Scalise Floats ‘Children’s Union’ as Teachers’ Unions Battle Return to Classrooms

February 10, 2021 Updated: February 10, 2021

House Minority Whip Steve Scalise (R-La.) said schools should resume in-person instruction, criticizing teachers’ unions that have battled against returning to classrooms.

“Maybe you need a children’s union to compete with the teachers union, because the children need to be represented,” Scalise said during a recent interview with the John Solomon Reports podcast.

“So many millions of children right now are being denied future opportunity because their local [teachers] union is standing in the way of those parents being able to send their kids back to school safely,” he added. “And it can be done. The guidance and the science is there. The will needs to be there too.”

Schools have reopened in all 50 states since the nationwide shutdowns in March 2020 over COVID-19, but some remain closed to in-person classes as unions representing teachers allege the need for strong changes before a return to classrooms.

Scalise has repeatedly pushed for schools to reopen and accused President Joe Biden of siding with unions over kids.

Last week, he highlighted on Twitter White House press secretary Jen Psaki calling a question about whether the president would choose children or unions “a little bit unfair.” Scalise wrote, “I will answer it directly: I chose kids over teachers union—schools need to be open.”

Psaki has said Biden supports reopening schools but wants the reopenings to be safe.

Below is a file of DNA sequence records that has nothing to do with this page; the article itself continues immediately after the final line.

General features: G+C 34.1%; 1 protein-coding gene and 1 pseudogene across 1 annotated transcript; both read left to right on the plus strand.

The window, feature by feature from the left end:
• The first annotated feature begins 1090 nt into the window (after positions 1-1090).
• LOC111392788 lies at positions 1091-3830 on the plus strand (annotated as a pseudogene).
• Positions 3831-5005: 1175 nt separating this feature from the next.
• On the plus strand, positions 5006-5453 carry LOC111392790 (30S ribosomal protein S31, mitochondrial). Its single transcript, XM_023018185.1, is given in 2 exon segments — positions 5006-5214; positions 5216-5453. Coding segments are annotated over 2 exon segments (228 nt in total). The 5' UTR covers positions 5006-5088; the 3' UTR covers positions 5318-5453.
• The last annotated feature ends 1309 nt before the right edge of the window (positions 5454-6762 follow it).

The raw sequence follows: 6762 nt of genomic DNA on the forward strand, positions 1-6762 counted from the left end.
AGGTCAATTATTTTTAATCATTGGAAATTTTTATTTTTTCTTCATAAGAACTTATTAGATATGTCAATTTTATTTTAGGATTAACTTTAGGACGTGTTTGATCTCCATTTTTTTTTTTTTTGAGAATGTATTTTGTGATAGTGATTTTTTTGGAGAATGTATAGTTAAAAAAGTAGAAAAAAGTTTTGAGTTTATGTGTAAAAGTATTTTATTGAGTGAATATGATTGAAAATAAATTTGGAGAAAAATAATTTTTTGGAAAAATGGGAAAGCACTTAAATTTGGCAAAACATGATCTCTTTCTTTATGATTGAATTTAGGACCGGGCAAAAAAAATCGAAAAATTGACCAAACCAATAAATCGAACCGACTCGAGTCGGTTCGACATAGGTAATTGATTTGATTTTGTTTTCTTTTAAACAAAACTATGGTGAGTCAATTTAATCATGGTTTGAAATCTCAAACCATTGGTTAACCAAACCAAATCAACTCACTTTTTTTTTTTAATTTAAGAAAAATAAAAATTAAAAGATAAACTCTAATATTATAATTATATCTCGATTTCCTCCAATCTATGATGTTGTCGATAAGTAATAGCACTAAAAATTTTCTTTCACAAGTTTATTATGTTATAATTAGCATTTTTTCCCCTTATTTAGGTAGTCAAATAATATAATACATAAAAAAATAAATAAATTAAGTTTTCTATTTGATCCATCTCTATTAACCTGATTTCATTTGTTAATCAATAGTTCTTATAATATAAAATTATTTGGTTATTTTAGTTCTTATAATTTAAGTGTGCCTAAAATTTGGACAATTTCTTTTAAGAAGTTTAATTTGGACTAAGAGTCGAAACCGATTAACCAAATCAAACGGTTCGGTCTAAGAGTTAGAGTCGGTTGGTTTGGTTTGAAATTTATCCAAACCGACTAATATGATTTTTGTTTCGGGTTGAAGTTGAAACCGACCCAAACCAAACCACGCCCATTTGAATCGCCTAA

She told reporters in Washington Tuesday that he wants over half of the schools nationwide to reopen “at least one day a week” by the 100th day of his presidency.

“His goal that he set is to have the majority of schools—so, more than 50 percent—open by day 100 of his presidency. And that means some teaching in classrooms. So, at least one day a week,” she said. “Hopefully, it’s more. And obviously, it is as much as is safe in each school and local district.”

Biden while campaigning said he would push for schools to reopen during his first 100 days in office.

The Centers for Disease Control and Prevention maintained throughout the pandemic that it never recommended schools close and its new director told reporters last week that teachers did not need to be vaccinated in order to safely return to classrooms.

The agency under the Biden administration plans to release official guidance on reopenings soon after scrapping previous guidance issued under the previous administration.

Schools in one big city will reopen soon after the union and leadership reached a deal following weeks of negotiation.

Chicago officials and union leaders announced on Wednesday the agreement after clashing over proposed return dates since earlier this year.

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